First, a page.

On The Radio – Cumulative CO2 levels reach record high


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Carbon dioxide is released into the atmosphere when fossil fuels, like coal, are combusted. (Kym Farnik/flickr)
Jenna Ladd | November 20, 2017

This week’s On The Radio segment discusses how carbon dioxide levels soared to record highs in 2016. 

Transcript: Carbon dioxide (CO2) levels rose to a record-high during 2016 according to the World Meteorological Organization.

This is the Iowa Environmental Focus.

The organization measures carbon dioxide and other greenhouse gases at 51 sites around the globe. Average accumulated CO2 levels in Earth’s atmosphere reached 403.3 parts per million last year due to human activity and an El Niño weather event, which brought drought to much of the world’s CO2-capturing vegetation. Last year’s increase of CO2 was 50 percent higher than average year-to-year increases over the last ten years.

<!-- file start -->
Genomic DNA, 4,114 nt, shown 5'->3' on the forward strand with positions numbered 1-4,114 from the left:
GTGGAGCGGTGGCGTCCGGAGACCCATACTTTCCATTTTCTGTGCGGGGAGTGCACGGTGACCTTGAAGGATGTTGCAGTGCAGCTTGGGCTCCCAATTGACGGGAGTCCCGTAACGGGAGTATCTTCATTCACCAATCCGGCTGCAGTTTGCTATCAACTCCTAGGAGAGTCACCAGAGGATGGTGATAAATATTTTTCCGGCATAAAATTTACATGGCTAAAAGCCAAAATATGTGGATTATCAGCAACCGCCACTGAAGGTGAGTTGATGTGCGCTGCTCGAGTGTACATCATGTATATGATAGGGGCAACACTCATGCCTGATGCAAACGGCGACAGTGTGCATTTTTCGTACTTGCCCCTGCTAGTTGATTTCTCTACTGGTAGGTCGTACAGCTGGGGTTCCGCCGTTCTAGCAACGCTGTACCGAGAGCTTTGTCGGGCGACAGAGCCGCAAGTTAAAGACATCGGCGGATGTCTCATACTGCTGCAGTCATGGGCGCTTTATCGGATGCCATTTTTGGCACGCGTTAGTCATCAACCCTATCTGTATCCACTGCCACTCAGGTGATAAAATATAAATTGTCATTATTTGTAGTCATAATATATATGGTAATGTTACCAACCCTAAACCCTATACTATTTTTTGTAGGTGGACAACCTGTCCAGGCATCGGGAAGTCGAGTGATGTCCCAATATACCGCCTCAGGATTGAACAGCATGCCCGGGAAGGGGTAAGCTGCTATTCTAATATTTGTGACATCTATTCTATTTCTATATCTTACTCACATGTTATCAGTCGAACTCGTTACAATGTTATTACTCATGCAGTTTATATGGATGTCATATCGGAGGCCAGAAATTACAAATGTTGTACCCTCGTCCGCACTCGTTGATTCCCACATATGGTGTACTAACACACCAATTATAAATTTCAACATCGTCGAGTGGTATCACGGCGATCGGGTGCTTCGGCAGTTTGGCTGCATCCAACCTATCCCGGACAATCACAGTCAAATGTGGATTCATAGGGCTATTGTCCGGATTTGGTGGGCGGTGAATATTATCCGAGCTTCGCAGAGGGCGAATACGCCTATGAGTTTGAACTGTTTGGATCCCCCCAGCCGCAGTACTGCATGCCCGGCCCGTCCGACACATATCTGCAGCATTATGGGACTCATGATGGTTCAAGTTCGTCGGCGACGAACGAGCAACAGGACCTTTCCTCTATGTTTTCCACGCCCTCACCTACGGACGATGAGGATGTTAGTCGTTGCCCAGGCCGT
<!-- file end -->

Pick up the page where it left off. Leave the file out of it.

Scientists say that Earth has not had the same concentrations of CO2 in the atmosphere since about three to five million years ago, when temperatures were two to three degrees Celsius warmer and sea levels were several dozen feet higher.

World Meteorological Organization scientists warn that greenhouse gas emissions should be cut drastically and immediately to avoid “dangerous temperature increases” by the end of the century.

For more information, visit Iowa-environmental-focus-dot-org.

From the UI Center for Global and Regional Environmental Research, I’m Betsy Stone.

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